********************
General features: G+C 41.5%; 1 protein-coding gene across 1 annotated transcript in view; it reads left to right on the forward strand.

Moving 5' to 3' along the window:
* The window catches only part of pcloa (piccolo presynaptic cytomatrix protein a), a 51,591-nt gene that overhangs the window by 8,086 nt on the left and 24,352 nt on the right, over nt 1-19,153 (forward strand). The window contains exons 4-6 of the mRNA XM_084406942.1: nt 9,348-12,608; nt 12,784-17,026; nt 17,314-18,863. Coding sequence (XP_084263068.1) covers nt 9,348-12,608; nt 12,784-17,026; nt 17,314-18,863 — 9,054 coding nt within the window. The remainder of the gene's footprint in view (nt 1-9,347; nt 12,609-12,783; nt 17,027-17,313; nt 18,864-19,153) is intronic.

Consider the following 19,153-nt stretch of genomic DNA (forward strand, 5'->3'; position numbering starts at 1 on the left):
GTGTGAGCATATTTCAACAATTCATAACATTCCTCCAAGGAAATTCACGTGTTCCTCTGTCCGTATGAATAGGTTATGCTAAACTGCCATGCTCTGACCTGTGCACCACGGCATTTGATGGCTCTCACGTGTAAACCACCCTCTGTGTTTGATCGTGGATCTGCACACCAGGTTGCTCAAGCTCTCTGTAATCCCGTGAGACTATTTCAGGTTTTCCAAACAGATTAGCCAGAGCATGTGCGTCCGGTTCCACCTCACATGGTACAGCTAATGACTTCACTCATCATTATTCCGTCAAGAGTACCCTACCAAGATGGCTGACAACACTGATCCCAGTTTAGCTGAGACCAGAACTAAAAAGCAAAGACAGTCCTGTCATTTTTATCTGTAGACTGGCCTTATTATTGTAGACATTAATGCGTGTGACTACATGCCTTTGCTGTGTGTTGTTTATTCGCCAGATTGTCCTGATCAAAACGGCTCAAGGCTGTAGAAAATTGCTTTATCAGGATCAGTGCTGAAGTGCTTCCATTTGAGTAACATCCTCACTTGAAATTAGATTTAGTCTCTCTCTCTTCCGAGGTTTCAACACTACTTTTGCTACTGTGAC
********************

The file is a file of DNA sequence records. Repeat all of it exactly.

General features: G+C 41.5%; 1 protein-coding gene across 1 annotated transcript in view; it reads left to right on the forward strand.

Moving 5' to 3' along the window:
* The window catches only part of pcloa (piccolo presynaptic cytomatrix protein a), a 51,591-nt gene that overhangs the window by 8,086 nt on the left and 24,352 nt on the right, over nt 1-19,153 (forward strand). The window contains exons 4-6 of the mRNA XM_084406942.1: nt 9,348-12,608; nt 12,784-17,026; nt 17,314-18,863. Coding sequence (XP_084263068.1) covers nt 9,348-12,608; nt 12,784-17,026; nt 17,314-18,863 — 9,054 coding nt within the window. The remainder of the gene's footprint in view (nt 1-9,347; nt 12,609-12,783; nt 17,027-17,313; nt 18,864-19,153) is intronic.

Consider the following 19,153-nt stretch of genomic DNA (forward strand, 5'->3'; position numbering starts at 1 on the left):
GTGTGAGCATATTTCAACAATTCATAACATTCCTCCAAGGAAATTCACGTGTTCCTCTGTCCGTATGAATAGGTTATGCTAAACTGCCATGCTCTGACCTGTGCACCACGGCATTTGATGGCTCTCACGTGTAAACCACCCTCTGTGTTTGATCGTGGATCTGCACACCAGGTTGCTCAAGCTCTCTGTAATCCCGTGAGACTATTTCAGGTTTTCCAAACAGATTAGCCAGAGCATGTGCGTCCGGTTCCACCTCACATGGTACAGCTAATGACTTCACTCATCATTATTCCGTCAAGAGTACCCTACCAAGATGGCTGACAACACTGATCCCAGTTTAGCTGAGACCAGAACTAAAAAGCAAAGACAGTCCTGTCATTTTTATCTGTAGACTGGCCTTATTATTGTAGACATTAATGCGTGTGACTACATGCCTTTGCTGTGTGTTGTTTATTCGCCAGATTGTCCTGATCAAAACGGCTCAAGGCTGTAGAAAATTGCTTTATCAGGATCAGTGCTGAAGTGCTTCCATTTGAGTAACATCCTCACTTGAAATTAGATTTAGTCTCTCTCTCTTCCGAGGTTTCAACACTACTTTTGCTACTGTGAC